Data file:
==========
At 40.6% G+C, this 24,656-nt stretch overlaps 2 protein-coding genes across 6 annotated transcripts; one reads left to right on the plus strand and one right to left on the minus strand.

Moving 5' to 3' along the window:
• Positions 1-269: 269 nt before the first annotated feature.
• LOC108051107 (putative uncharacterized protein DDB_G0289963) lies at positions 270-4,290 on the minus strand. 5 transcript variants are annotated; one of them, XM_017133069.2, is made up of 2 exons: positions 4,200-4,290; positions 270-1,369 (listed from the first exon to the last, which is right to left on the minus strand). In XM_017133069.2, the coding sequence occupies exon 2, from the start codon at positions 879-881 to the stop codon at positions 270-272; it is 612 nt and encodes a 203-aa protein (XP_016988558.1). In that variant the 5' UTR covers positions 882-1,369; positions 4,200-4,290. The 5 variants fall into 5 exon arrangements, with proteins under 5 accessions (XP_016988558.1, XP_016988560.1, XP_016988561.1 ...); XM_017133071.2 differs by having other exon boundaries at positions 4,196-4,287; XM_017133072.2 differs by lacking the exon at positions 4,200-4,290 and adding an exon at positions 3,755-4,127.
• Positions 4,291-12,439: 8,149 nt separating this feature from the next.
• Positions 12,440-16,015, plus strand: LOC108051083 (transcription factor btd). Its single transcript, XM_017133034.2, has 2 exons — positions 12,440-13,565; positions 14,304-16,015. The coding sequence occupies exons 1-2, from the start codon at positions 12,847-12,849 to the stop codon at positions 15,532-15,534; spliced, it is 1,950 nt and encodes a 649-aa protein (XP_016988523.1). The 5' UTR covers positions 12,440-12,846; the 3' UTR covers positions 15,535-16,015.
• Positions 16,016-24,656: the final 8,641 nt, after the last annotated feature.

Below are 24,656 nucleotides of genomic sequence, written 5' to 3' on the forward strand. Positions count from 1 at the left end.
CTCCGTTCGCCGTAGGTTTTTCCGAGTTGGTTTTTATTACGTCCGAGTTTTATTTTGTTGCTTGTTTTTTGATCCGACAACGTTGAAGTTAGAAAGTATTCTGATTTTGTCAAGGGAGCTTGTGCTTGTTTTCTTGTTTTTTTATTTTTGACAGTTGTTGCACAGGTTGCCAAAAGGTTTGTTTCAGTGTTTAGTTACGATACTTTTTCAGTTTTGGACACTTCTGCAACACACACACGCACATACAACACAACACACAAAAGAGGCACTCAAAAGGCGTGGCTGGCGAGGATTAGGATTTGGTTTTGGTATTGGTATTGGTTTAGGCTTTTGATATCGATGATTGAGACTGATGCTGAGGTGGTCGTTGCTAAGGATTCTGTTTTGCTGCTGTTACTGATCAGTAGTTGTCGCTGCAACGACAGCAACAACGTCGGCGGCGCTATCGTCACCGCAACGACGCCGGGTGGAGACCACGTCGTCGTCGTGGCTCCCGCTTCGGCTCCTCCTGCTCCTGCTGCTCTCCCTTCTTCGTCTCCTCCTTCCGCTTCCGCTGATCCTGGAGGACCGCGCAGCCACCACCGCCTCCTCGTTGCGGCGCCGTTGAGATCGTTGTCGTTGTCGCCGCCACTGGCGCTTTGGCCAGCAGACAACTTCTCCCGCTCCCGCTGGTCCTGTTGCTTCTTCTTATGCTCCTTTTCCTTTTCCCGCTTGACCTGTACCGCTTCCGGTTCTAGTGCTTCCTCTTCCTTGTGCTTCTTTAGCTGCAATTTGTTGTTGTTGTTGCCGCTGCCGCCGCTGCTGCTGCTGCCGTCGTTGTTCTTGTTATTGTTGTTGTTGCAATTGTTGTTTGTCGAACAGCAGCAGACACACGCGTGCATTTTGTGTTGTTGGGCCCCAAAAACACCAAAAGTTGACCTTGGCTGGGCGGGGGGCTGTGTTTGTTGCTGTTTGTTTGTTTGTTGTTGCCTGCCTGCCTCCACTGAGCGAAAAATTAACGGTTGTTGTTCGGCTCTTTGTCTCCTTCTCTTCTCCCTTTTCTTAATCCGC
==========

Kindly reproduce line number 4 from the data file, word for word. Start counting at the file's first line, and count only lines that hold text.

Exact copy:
• LOC108051107 (putative uncharacterized protein DDB_G0289963) lies at positions 270-4,290 on the minus strand. 5 transcript variants are annotated; one of them, XM_017133069.2, is made up of 2 exons: positions 4,200-4,290; positions 270-1,369 (listed from the first exon to the last, which is right to left on the minus strand). In XM_017133069.2, the coding sequence occupies exon 2, from the start codon at positions 879-881 to the stop codon at positions 270-272; it is 612 nt and encodes a 203-aa protein (XP_016988558.1). In that variant the 5' UTR covers positions 882-1,369; positions 4,200-4,290. The 5 variants fall into 5 exon arrangements, with proteins under 5 accessions (XP_016988558.1, XP_016988560.1, XP_016988561.1 ...); XM_017133071.2 differs by having other exon boundaries at positions 4,196-4,287; XM_017133072.2 differs by lacking the exon at positions 4,200-4,290 and adding an exon at positions 3,755-4,127.